The other search result that doesn’t quite answer the query correctly identifies a track called “Moving in with Rico” from the 1987 reunion record Pool It! I don’t doubt that this track is terrible, but I can't say for sure because I’ve never tortured myself by listening to Pool It!. I will, however, suggest that choosing a track from an album made 20 years after a band’s heyday—and one made in the ‘80s, no less—is like shooting ducks in your bathtub.

Revelation: there might be some bad music on this record!

Fortunately, commentators in the final two search results get it right. According to one Darren Andrews of Pandora’s More of the Monkees page and “sunshine eyes” of (brace yourself, seekers of Monkees credibility) The Partridge Family Bulletin Board, the worst of the worst is “The Day We Fall in Love”.

Following a guitar lick that cops the intro of The Stones’ “Tell Me”, Davy Jones begins reciting all the nightmarishly precious things that will occur on the day he falls in love with you. “There’ll be birds singin’ everywhere and the wind will be blowin’ through your hair, I’ll look in your eyes and wait for the prize, your lips kissing mine…” Careful kissing these lips, Davy, lest yours taste the vomit that just climbed up my esophagus.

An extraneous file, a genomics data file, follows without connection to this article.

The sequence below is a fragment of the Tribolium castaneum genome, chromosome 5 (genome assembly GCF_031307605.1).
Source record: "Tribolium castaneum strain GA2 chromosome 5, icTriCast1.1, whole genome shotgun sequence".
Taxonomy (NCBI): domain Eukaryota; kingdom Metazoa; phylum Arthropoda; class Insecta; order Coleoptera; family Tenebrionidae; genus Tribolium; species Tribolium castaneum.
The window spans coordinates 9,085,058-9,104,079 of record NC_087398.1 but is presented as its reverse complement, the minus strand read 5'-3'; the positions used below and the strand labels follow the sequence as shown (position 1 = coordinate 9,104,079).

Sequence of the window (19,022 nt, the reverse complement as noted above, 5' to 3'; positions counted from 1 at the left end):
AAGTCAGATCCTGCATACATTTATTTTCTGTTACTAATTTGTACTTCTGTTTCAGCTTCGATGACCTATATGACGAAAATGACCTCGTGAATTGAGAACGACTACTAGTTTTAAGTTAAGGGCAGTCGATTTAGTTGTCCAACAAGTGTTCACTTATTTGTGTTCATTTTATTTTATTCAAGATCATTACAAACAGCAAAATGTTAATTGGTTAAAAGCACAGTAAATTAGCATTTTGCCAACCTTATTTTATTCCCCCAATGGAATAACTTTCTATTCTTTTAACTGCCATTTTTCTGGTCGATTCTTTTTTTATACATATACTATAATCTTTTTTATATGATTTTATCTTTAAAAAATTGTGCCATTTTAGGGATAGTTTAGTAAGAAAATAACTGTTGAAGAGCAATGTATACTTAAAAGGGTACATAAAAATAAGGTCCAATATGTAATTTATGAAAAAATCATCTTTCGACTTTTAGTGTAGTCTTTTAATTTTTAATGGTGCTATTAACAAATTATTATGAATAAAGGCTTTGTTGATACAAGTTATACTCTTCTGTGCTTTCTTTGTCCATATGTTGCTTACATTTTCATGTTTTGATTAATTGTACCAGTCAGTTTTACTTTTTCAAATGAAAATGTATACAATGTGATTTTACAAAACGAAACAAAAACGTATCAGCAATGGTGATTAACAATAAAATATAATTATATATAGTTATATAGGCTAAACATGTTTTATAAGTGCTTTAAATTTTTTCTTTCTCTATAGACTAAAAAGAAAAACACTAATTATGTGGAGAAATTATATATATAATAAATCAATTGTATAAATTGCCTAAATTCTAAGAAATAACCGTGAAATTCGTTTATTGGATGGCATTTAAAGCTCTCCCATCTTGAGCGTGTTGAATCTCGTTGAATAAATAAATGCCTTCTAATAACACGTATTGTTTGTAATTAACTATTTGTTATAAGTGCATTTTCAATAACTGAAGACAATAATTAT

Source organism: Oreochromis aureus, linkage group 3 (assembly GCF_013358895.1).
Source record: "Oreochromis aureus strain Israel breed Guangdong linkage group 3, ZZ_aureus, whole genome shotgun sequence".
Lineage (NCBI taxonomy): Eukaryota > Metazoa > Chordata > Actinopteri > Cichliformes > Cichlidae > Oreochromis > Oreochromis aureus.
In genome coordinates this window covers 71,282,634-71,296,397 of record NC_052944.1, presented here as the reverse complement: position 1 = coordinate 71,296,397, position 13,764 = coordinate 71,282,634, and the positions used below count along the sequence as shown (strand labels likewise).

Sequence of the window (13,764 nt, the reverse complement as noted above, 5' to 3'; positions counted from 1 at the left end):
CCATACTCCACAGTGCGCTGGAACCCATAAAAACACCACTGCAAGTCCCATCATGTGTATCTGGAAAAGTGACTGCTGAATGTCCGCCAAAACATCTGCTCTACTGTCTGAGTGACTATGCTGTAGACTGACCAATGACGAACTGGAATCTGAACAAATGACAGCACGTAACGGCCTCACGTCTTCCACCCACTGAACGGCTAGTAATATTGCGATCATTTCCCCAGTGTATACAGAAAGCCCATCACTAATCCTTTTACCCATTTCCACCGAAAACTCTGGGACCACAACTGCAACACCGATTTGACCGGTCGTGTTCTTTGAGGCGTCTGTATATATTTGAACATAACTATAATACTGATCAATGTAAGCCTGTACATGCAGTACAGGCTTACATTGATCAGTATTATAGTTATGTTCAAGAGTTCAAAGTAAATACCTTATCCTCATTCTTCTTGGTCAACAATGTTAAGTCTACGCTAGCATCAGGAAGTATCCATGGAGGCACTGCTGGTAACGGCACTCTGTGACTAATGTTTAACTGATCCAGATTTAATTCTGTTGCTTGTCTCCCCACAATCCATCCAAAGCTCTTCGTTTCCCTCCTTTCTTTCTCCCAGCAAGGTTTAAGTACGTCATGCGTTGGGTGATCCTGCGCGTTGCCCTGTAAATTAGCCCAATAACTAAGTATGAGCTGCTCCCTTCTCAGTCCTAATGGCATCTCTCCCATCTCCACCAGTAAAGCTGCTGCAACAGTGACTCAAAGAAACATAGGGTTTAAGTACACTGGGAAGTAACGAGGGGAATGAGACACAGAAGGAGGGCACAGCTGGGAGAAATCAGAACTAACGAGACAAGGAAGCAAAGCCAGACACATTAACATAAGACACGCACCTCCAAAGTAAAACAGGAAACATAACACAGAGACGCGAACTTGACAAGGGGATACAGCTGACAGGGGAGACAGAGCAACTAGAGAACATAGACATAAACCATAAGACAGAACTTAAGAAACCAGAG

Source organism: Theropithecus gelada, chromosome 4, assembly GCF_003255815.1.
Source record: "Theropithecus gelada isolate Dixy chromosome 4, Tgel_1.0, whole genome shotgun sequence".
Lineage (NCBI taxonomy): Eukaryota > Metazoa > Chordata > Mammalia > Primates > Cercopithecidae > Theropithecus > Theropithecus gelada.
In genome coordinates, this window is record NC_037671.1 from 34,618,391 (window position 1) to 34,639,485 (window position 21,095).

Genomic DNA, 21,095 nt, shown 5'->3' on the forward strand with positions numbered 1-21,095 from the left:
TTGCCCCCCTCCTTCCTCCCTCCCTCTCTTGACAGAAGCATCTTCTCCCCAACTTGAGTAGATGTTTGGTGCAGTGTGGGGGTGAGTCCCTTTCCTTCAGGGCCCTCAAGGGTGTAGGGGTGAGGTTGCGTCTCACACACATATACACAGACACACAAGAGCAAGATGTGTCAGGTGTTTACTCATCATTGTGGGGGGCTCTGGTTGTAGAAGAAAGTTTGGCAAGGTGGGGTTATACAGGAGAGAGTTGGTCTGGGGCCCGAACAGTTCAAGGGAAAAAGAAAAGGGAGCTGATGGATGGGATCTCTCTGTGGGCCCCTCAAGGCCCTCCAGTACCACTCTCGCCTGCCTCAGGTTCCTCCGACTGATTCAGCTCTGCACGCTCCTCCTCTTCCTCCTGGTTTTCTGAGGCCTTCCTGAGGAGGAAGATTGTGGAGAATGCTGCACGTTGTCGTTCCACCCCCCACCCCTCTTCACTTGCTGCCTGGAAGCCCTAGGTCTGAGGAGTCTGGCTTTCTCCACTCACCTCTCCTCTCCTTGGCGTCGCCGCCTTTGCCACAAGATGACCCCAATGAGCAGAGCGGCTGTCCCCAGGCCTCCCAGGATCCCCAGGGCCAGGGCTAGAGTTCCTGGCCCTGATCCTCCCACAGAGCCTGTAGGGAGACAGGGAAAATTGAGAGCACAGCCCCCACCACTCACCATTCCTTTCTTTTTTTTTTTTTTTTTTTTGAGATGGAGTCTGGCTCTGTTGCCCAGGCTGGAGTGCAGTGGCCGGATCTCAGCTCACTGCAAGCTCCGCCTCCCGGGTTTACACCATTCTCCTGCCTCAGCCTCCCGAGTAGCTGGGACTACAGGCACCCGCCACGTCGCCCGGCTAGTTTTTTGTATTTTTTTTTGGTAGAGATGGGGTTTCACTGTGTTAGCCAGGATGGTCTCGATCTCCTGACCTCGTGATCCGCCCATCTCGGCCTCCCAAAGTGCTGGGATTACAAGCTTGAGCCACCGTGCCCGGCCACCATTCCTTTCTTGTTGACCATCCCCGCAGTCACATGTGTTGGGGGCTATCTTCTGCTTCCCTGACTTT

The worst Monkees tracks were the ones that most played into the group’s status as teeny bop idols. Yes, sometimes the guys went too far in the opposite direction, indulging in bizarre, very teen-unfriendly experiments that were, in all honesty, kind of bad. But I’d still much rather listen to Micky sing the praises of his cat and lament his fame in keening falsetto on “Shorty Blackwell” or Mike caterwaul over a turgid pipe organ on “Writing Wrongs” than hear about how Davy’s gonna look in my eyes and wait for my prize. Regardless of its awfulness, there’s no mystery regarding why recently departed music director Don Kirshner selected this composition by Sandy Linzer and Denny Randell (who wrote the genuinely wonderful “A Lover’s Concerto” for The Toys, as well as The Monkees’ very good “I’ll Be Back Up On My Feet”) for The Monkees’ second album. The idea of Davy Jones, that ultimate idol of the sexually latent set, reciting a litany of vapid romantic declarations in the first person to his legions of little fans must have ignited Tex Avery-style dollar signs in Kirshner’s eyes. Chances are the guy who chose cartoon characters for his next protégés after The Monkees fired him wasn’t going to recognize the cynical horridness of “The Day We Fall In Love”.

Don Kirshner sez: "Well, at least these guys can’t sack me."

File this mystery under : solved



Don Kirshner: 1934-2011